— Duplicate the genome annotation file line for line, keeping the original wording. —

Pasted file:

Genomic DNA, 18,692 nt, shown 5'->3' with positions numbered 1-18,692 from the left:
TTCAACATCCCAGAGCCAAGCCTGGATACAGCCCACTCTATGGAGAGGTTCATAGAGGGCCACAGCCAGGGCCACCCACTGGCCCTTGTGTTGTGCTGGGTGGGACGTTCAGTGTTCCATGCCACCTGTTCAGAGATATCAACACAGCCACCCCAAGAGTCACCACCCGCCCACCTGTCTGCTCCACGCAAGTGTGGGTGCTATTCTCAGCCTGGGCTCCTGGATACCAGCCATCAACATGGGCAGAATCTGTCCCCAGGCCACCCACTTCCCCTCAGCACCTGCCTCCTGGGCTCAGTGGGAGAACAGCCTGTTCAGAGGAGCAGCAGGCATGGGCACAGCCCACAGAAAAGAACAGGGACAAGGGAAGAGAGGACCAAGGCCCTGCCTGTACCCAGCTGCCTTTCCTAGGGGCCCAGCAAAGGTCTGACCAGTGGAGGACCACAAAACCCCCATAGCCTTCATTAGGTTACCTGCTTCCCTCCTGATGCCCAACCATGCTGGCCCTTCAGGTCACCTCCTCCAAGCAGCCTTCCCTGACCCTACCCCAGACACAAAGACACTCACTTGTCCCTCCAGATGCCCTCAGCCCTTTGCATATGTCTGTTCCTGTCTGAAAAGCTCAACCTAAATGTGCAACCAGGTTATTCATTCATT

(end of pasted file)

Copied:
Genomic DNA, 18,692 nt, shown 5'->3' with positions numbered 1-18,692 from the left:
TTCAACATCCCAGAGCCAAGCCTGGATACAGCCCACTCTATGGAGAGGTTCATAGAGGGCCACAGCCAGGGCCACCCACTGGCCCTTGTGTTGTGCTGGGTGGGACGTTCAGTGTTCCATGCCACCTGTTCAGAGATATCAACACAGCCACCCCAAGAGTCACCACCCGCCCACCTGTCTGCTCCACGCAAGTGTGGGTGCTATTCTCAGCCTGGGCTCCTGGATACCAGCCATCAACATGGGCAGAATCTGTCCCCAGGCCACCCACTTCCCCTCAGCACCTGCCTCCTGGGCTCAGTGGGAGAACAGCCTGTTCAGAGGAGCAGCAGGCATGGGCACAGCCCACAGAAAAGAACAGGGACAAGGGAAGAGAGGACCAAGGCCCTGCCTGTACCCAGCTGCCTTTCCTAGGGGCCCAGCAAAGGTCTGACCAGTGGAGGACCACAAAACCCCCATAGCCTTCATTAGGTTACCTGCTTCCCTCCTGATGCCCAACCATGCTGGCCCTTCAGGTCACCTCCTCCAAGCAGCCTTCCCTGACCCTACCCCAGACACAAAGACACTCACTTGTCCCTCCAGATGCCCTCAGCCCTTTGCATATGTCTGTTCCTGTCTGAAAAGCTCAACCTAAATGTGCAACCAGGTTATTCATTCATT